What is immediately arresting about Pomona is the way in which director Ned Bennett and designer Georgia Lowe spill this dark and twisted world beyond the stage space. Strip lights flicker in the corridor of the National’s Temporary Theatre – a state that then effectively dominates the stage space itself. The actors sit spread out in the shadows around the edge of the theatre in the round, while Guy Rhys lays sprawled on stage. At first glance he looks like a homeless person or a drunk, but it soon becomes clear that he is more powerful than his mismatched attire initially suggests. This is just the first instance where writer Alistair McDowall and Bennett challenge our preconceptions of who the characters are, and where we are.
Pomona is a dark thriller set in Manchester (it’s disconcertingly refreshing to hear northern accents, a reminder of the rarity of seeing a production on the West End where regional accents dominate over RP). The play spills into black humour, feeling like a hybrid of Doctor Who meets Hot Fuzz meets earthy sitcom-drama. Bennett immerses us in a world where violence, crime and misogynism are the norm. Women live in fear, and are forced into prostitution and dangerous forms of pornography, as well as other, even more horrendous crimes. McDowall cleverly poises his narrative on the edges of reality, so that we are forced to confront the ethics of being complicit in unspeakable acts, and to consider what our fantasies reveal about ourselves.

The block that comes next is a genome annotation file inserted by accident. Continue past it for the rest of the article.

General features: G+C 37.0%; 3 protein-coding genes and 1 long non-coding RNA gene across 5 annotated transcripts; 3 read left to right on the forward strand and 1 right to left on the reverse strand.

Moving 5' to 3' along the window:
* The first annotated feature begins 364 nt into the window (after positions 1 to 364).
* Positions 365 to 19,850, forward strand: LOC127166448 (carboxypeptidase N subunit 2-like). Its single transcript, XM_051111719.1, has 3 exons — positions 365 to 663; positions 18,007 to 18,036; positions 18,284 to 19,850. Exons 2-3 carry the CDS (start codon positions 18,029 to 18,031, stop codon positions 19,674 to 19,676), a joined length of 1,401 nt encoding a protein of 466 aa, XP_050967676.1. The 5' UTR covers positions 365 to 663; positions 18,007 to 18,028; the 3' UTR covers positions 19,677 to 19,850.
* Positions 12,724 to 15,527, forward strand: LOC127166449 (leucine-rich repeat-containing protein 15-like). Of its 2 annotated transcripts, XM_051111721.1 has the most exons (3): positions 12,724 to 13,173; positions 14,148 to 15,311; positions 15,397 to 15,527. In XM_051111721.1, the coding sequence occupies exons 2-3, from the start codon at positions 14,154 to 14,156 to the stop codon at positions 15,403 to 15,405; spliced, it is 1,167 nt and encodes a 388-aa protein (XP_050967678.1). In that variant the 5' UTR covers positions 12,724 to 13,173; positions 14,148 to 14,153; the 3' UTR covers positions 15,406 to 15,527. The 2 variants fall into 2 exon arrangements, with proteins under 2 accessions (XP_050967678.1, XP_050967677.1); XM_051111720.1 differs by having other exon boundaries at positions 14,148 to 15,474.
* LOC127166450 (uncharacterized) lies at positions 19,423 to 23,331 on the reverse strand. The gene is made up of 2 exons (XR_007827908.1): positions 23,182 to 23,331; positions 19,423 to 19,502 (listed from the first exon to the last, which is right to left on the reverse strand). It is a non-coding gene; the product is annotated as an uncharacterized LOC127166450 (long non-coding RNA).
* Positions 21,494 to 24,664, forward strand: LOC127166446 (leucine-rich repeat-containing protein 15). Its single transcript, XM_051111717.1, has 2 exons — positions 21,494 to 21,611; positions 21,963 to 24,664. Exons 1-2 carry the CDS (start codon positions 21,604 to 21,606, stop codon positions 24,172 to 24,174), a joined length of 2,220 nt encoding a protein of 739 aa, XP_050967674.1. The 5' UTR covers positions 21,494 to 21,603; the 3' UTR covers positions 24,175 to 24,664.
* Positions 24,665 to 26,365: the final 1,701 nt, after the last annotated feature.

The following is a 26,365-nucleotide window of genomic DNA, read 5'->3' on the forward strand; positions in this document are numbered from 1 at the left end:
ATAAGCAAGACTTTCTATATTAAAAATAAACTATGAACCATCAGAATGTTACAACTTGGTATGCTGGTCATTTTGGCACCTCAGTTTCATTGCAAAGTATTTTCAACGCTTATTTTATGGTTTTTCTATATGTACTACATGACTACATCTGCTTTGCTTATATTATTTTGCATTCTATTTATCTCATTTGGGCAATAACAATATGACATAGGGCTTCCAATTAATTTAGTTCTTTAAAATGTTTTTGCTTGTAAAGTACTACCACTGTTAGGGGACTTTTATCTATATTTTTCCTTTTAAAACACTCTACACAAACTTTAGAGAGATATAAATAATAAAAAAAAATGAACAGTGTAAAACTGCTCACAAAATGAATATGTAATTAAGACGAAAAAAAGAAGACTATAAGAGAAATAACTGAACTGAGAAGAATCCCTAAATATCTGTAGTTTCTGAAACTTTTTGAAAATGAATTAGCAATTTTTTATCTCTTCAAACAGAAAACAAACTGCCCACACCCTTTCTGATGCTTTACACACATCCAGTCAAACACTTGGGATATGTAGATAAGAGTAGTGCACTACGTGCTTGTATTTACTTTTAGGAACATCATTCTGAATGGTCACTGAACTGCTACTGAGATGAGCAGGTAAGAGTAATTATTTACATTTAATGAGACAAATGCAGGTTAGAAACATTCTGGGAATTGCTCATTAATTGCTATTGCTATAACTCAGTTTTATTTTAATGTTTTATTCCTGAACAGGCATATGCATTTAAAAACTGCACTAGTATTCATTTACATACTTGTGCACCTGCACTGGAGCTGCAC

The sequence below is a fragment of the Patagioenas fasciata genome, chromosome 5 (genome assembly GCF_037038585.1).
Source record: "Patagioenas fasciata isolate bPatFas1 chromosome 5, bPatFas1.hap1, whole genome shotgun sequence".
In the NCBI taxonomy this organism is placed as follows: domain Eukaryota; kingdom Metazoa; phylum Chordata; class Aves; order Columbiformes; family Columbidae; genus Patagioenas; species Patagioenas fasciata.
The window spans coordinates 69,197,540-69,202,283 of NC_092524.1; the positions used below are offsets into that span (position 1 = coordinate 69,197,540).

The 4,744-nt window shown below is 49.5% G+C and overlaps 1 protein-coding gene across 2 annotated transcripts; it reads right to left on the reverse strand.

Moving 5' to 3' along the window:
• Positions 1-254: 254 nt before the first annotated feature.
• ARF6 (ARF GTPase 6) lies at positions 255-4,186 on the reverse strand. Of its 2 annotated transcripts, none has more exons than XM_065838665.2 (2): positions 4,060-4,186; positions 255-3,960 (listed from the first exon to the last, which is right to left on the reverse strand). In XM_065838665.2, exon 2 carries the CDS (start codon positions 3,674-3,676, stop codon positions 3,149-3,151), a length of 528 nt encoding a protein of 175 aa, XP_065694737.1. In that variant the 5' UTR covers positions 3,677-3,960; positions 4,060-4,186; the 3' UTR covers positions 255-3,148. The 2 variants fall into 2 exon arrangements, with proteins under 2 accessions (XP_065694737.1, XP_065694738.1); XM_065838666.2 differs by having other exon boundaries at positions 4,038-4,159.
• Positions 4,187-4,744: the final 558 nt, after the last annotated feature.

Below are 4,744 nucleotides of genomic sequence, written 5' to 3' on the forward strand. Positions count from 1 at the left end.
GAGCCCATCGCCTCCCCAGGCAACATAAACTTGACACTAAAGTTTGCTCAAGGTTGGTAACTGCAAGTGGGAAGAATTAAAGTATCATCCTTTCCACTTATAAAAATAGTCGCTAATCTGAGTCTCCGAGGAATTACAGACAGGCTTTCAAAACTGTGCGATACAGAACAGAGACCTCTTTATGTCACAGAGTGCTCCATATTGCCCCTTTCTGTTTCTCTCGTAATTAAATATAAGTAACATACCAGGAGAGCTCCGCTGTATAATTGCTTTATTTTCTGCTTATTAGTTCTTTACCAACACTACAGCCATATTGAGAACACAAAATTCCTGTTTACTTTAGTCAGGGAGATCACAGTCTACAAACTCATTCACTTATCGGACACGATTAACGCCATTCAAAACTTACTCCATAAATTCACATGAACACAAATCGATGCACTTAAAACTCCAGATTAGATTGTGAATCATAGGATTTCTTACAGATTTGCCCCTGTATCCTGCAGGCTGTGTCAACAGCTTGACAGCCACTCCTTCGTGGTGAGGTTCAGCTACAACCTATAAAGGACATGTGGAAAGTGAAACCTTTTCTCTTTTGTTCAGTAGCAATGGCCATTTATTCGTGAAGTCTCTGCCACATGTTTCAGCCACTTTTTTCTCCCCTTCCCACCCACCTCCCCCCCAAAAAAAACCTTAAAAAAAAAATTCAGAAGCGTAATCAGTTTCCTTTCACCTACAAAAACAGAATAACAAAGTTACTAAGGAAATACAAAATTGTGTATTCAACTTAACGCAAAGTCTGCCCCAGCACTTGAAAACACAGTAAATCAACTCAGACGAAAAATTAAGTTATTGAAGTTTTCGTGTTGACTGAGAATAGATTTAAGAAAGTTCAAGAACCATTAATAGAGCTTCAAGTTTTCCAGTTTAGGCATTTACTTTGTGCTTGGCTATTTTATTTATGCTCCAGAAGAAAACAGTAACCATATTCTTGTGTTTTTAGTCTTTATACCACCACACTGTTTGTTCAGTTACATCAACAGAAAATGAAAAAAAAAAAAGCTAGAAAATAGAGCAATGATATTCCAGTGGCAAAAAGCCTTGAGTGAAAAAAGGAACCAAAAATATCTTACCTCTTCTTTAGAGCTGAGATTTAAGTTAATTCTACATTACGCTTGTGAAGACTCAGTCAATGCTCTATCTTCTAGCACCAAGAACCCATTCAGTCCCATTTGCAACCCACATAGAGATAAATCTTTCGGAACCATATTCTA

The production features an excellent team of both creatives and cast. Particularly, the double-handers between Nadia Clifford and Rebecca Humphries, and between Sarah Middleton and Sam Swann. The latter pair are blessed with some of the most beautifully understated moments of McDowall’s dialogue. Giles Thomas provides an eery bass-heavy score to underpin the heightened world of Pomona (although the bass needs to be toned down in the pre-set). The action is slick and boasts some intricately choreographed scene changes, which, combined with Giles Thomas’ score, effectively generate the sci-fi film-esque feel of the piece.
The main flaw of the play is that it tries to tackle too many themes. Instead of leaving strands untied, McDowall then attempts to provide resolution to a play with too many disparate things going on. He would benefit from elongating the script in order to have enough time to tackle all the angles he is attempting to. Nonetheless, this is an original concept and a tight execution from a talented team.
Pomona is playing at The National Theatre’s Temporary Theatre until 10 October. For more information and tickets, see the National Theatre website. Photo by The National Theatre.